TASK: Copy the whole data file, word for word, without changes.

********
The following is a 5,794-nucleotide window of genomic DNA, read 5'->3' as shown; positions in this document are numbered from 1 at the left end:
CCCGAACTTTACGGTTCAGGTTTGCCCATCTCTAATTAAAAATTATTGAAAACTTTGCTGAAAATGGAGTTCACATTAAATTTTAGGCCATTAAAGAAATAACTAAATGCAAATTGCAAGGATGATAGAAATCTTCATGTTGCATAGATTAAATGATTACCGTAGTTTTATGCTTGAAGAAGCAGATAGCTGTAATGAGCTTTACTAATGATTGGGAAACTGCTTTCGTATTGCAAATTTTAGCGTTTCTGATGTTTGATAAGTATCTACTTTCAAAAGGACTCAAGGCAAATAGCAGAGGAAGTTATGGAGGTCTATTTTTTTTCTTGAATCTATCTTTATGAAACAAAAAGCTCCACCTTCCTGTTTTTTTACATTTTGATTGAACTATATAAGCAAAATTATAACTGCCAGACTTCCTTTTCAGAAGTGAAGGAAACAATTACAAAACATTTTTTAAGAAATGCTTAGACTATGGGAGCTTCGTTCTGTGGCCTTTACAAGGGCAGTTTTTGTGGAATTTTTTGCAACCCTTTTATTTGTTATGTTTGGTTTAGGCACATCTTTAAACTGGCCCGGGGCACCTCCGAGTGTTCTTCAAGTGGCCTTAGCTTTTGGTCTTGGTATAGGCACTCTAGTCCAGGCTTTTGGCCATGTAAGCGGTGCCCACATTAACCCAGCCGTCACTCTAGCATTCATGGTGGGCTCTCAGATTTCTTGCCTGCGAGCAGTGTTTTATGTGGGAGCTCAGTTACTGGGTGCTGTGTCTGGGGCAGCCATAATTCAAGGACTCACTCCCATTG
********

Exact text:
The following is a 5,794-nucleotide window of genomic DNA, read 5'->3' as shown; positions in this document are numbered from 1 at the left end:
CCCGAACTTTACGGTTCAGGTTTGCCCATCTCTAATTAAAAATTATTGAAAACTTTGCTGAAAATGGAGTTCACATTAAATTTTAGGCCATTAAAGAAATAACTAAATGCAAATTGCAAGGATGATAGAAATCTTCATGTTGCATAGATTAAATGATTACCGTAGTTTTATGCTTGAAGAAGCAGATAGCTGTAATGAGCTTTACTAATGATTGGGAAACTGCTTTCGTATTGCAAATTTTAGCGTTTCTGATGTTTGATAAGTATCTACTTTCAAAAGGACTCAAGGCAAATAGCAGAGGAAGTTATGGAGGTCTATTTTTTTTCTTGAATCTATCTTTATGAAACAAAAAGCTCCACCTTCCTGTTTTTTTACATTTTGATTGAACTATATAAGCAAAATTATAACTGCCAGACTTCCTTTTCAGAAGTGAAGGAAACAATTACAAAACATTTTTTAAGAAATGCTTAGACTATGGGAGCTTCGTTCTGTGGCCTTTACAAGGGCAGTTTTTGTGGAATTTTTTGCAACCCTTTTATTTGTTATGTTTGGTTTAGGCACATCTTTAAACTGGCCCGGGGCACCTCCGAGTGTTCTTCAAGTGGCCTTAGCTTTTGGTCTTGGTATAGGCACTCTAGTCCAGGCTTTTGGCCATGTAAGCGGTGCCCACATTAACCCAGCCGTCACTCTAGCATTCATGGTGGGCTCTCAGATTTCTTGCCTGCGAGCAGTGTTTTATGTGGGAGCTCAGTTACTGGGTGCTGTGTCTGGGGCAGCCATAATTCAAGGACTCACTCCCATTG